Sorry, I prefer to think of this as Darwinism at its finest. If you're stupid and arrogant enough to demand that centuries of hard-earned learning be tossed aside in favor of the latest trendy quackery, that's just natural selection collecting its due. Just please do it before you breed, 'mkay?

Methadras said...

Oh you, mean like the wellness/hoilistic bullshit schtick being peddled by that fat fuck of medicine Andrew Weil? That human butterball should be indicted for the fraud he's perpetrated on medicine, science, and in suckering tens of millions of people into believing his new age bullshit. I hate these fuckers. I really do. Their nonsense hurts and kills people without an iota of applicable medicinal value.

Oh, the water remembers what it had in it? Really? H2O has a memory now? I must have missed the classes that shows the synaptic functions of water. Fucking clowns. If anyone here believes in homeopathy, you should be ashamed and embarrassed to have done so.

Irene said...

It's already an accepted practice area at UW Health.

Eric said...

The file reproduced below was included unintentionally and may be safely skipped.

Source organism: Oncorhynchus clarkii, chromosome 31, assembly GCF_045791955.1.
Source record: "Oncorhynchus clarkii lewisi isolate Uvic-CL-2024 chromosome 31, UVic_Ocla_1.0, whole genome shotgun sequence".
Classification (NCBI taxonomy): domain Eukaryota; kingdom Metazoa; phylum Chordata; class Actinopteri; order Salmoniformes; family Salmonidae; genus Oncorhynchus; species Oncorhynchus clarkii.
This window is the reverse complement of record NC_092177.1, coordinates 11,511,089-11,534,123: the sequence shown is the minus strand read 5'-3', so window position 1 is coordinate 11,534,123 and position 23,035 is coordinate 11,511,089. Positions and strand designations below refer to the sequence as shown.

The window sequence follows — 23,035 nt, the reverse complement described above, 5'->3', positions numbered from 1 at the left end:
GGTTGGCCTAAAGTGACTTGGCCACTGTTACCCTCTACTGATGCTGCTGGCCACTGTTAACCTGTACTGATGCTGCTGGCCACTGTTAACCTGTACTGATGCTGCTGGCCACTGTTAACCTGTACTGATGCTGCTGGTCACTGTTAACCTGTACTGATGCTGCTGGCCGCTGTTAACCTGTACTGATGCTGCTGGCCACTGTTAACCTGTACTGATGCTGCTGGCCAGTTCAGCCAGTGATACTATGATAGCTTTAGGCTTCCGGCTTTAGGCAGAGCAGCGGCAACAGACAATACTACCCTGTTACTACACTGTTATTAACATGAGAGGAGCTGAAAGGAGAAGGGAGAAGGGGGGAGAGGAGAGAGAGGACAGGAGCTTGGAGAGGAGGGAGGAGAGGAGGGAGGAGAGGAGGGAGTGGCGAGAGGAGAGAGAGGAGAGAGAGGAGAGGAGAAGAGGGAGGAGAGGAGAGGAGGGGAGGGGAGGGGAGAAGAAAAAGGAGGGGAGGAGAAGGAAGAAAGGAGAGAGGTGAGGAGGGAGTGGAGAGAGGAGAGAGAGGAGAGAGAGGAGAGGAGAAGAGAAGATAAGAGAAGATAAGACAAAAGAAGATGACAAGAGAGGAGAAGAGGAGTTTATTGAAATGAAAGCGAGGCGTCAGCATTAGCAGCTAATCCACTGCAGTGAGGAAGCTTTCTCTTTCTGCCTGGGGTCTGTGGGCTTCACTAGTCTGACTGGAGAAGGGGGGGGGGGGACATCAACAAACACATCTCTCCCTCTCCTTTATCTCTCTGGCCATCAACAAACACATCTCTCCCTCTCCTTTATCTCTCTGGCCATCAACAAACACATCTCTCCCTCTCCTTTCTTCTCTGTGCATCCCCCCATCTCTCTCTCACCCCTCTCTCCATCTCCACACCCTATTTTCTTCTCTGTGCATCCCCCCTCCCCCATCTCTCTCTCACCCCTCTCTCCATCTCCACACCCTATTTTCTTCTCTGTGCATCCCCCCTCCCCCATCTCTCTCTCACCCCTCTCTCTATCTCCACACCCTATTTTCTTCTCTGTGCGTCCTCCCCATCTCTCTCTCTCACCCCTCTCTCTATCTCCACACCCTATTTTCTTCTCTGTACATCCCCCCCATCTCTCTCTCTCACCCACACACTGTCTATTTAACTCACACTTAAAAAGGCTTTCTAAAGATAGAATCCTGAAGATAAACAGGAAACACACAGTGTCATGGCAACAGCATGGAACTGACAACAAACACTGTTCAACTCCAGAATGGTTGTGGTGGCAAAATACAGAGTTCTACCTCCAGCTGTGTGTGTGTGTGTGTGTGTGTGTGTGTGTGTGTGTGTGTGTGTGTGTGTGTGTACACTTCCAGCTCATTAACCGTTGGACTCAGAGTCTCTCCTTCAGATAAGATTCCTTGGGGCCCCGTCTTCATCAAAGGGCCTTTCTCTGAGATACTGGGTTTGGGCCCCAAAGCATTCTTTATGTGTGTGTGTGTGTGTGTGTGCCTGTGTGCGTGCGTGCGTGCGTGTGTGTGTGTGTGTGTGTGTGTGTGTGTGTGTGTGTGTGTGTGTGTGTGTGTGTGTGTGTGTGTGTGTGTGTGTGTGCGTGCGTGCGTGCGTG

How to stop people from doing this stuff I'll leave to you guys:

Why should we stop them? I don't have an interest (in a government/legal sense) in forcing people to make sensible decisions. If I were running things you wouldn't need a certificate from the AMA to practice medicine provided you didn't misrepresent your qualifications.

The Crack Emcee said...

Michael K,

It has something to do with the anti-science attitudes of the boomers and the whole deconstruction trend.

I try to tell them but, with Ann and Meade being Whole Foods shoppers of a certain age, the desire to defend - rather than fight the problem like they do for Scott Walker - is strong. Hell, even Glenn Reynolds and Dr. Helen don't know what's going on. Boomers have just unleashed this nonsense on us and left us to fend for ourselves with it.

I don't want to be confronted with this nonsense should I get sick.

Methadras,

I must have missed the classes that shows the synaptic functions of water.

Dude, I'm so into this shit that hit me like a full-on joke!

edutcher said...

This sort of thing was big in Germany under the guise of National Socialist Science.

Another one of those slippery slopes the Lefties love.

PatCA said...

Let's not forget "Fake Sick Notes for Activists."

PatCA said...

You know what's weird? I hit the wrong keys before and I heard people talking. Don't know what they said!

Big Mike said...

There's a lot of junk science loose in the world. Why should medicine be any different?

virgil xenophon said...